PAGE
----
I have only traveled a couple of times before this trip, but I realized I did enjoy going solo, I would always reminisce about my first trip to Singapore. Even though it was confusing and frustrating at times, it was a nice challenge and really tested my wits (and sanity? lol) Since I only had limited time to do some research, I decided to join a group tour to Sagada from a tour guide I found using Sulit.com. Normally, people would be hesitant to do thing like this (joining strangers on trips like what I did during my trip to Ilocos) since it doesn’t really sound safe enough, but I was so naïve then and I haven’t watched enough suspense criminal TV shows to make me paranoid. Anyway, I only have good words for my tour guide and no regrets of choosing that mode of travel. The group was supposed to be fetched somewhere in Manila, but I wanted to take a side-trip to a nearby province that is not included in itinerary.
|how our bus ride looked like at Ohayami Trans (picture from lakas.com.ph)|
Fast forward, I was all alone going to Banaue. And because I wasn’t still used to traveling here in the Philippines, especially during Holy Week where most locals are also eager to go back to their provinces, I didn’t know that I should reserve for bus seats early on, I only bought mine a couple of hours before my expected departure and I was told I was a chance passenger. (airlines lang ang peg?) I arrived at Ohayami Trans a couple of minutes before 9pm and unfortunately, my “chance” was nowhere to be found. “You can only sit in the middle”, said the bus contractor. “What middle?” I saw they only had two seats per side, so what middle? Turns out, there are mini foldable seats, if you can even call it that, located in the middle isle. And because I wanted to be out of Manila, I didn’t back out. Don’t expect to get decent rest during the trip though, because every time we reached a pit stop, all people in the middle have to give way for people who want to take bathroom breaks. I don’t usually get a good sleep when I travel by bus, so this was fine with me, but it’s really unfair that they charge us full price for this ‘experience’. If you are going to Banaue, I suggest that you look for another bus provider and book your tickets early.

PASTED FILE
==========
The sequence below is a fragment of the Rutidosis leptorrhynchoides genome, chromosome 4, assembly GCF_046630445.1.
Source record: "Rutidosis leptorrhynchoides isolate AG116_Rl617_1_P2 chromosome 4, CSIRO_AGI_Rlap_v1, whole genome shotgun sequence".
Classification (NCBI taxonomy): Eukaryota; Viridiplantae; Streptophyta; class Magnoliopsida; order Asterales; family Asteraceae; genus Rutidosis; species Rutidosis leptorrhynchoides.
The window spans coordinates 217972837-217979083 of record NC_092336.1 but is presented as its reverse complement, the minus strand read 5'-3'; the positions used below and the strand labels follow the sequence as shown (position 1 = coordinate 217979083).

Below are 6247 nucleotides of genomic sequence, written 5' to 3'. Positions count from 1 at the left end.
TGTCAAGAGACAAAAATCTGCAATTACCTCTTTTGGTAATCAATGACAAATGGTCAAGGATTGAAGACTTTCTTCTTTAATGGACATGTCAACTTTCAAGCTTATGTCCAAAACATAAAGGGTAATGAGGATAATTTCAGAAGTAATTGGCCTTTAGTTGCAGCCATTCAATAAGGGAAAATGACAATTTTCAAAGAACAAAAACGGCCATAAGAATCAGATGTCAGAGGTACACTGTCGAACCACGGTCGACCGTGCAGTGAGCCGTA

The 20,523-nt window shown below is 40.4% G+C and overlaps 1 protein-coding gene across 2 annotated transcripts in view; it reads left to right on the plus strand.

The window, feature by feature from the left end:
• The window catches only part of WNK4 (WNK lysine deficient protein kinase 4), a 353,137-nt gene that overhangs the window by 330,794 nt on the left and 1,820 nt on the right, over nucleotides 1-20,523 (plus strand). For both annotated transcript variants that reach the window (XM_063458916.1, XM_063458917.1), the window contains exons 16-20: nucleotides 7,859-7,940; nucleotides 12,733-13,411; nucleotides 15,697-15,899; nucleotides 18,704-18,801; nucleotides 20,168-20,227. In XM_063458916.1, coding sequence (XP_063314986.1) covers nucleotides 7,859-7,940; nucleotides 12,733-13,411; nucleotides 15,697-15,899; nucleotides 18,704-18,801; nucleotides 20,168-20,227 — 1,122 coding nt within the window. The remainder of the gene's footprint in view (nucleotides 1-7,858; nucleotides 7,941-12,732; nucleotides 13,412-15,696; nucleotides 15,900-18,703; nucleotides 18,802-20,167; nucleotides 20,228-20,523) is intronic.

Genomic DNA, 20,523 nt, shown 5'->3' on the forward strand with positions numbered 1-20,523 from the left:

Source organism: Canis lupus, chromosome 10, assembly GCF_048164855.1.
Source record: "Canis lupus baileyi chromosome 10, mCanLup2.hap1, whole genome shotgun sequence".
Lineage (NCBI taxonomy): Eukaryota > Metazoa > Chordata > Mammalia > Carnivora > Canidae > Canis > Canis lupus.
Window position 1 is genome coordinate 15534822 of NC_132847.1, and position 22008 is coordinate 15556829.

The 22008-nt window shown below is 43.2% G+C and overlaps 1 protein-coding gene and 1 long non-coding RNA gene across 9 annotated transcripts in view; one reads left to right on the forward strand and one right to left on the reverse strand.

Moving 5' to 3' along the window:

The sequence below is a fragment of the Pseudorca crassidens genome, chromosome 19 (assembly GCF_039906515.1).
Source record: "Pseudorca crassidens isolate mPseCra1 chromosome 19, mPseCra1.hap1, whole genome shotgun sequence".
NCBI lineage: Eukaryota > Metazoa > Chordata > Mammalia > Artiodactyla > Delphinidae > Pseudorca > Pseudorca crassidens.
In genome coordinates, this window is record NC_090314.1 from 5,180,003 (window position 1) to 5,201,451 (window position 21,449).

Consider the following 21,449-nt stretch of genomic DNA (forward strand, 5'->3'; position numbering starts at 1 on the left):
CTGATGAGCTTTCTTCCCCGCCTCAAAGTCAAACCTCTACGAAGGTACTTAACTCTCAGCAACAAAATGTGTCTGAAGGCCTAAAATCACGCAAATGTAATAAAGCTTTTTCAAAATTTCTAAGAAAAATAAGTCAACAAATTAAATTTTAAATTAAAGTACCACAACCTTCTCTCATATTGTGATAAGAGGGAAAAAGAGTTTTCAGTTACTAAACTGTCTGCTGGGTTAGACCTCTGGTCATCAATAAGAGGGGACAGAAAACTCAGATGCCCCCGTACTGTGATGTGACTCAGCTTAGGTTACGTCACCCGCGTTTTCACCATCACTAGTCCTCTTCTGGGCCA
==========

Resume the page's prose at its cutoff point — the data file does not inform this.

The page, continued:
|My morning view from Greenview Lodge|
Straight from work, a 14-hour bus ride with fitful sleep, I arrived at Banaue feeling nauseous with a side of pounding headache and sore buttocks. It was easy to get a cheap yet decent room in Banaue, so worrying because I didn’t have any reservations was pretty useless. You can just walk to any of those establishments and ask if they have a spare bed, in my case I chose Greenview Lodge because they had a nice view deck facing the rice terraces. Unmindful of the time, I decided to take a nap first before I went out and explore.
When I inquired around for tour groups that go to Batad in the tourism office, I was informed that they have already left and that I should have went there earlier if I wanted to join bigger groups. :/ Not my fault, bruh. I was also told that the public jeeps only have trips around 9-10AM, so I was already too late for that. Because I didn’t do enough research, the tourism office was my only source of truth so I believed them. I still wanted to go to Batad but no other travelers in sight that I can join to divide travel costs, so it’s either the pricier route or I stay within the comforts of my modest bed. I chose to stick with my plan, so I asked the inn’s receptionist if they have any recommended tricycle drivers who can take me there. It seems like the route going to Batad is a complicated one though.
Anyway, back to reality. I met with my assigned tricycle driver for the day. We negotiated the rates since I want it to still be affordable. We settled with 600 pesos for a round trip to the Batad junction, not knowing where it was exactly. I was told I still need to do some trekking to the Saddle, then a couple more huffs and puffs to the town of Batad. I mean, how hard could it get, right? Oh boy, was I wrong.
We left before noon, and 40 minutes later, Kuya informed me that we were already at the junction. I was confused at first, I thought he’d be taking me to the top of the mountain, and he told me that’s not quite possible with his tricycle. Uh-oh. I would need to still hike up the rough terrain leading up to the Saddle, which is like the main jump-off point for people going to Batad. I thought he would be taking me there! :( I asked him how long it would take me to go all the way up, he looked at me and said “probably an hour.” I just felt the burning rays of the sun sink through my skin. Great, exactly what I needed, and I was wearing a long sleeved hoodie. :/ At that point, he bid me good luck and that he will fetch me at around 5 in the afternoon at the same place.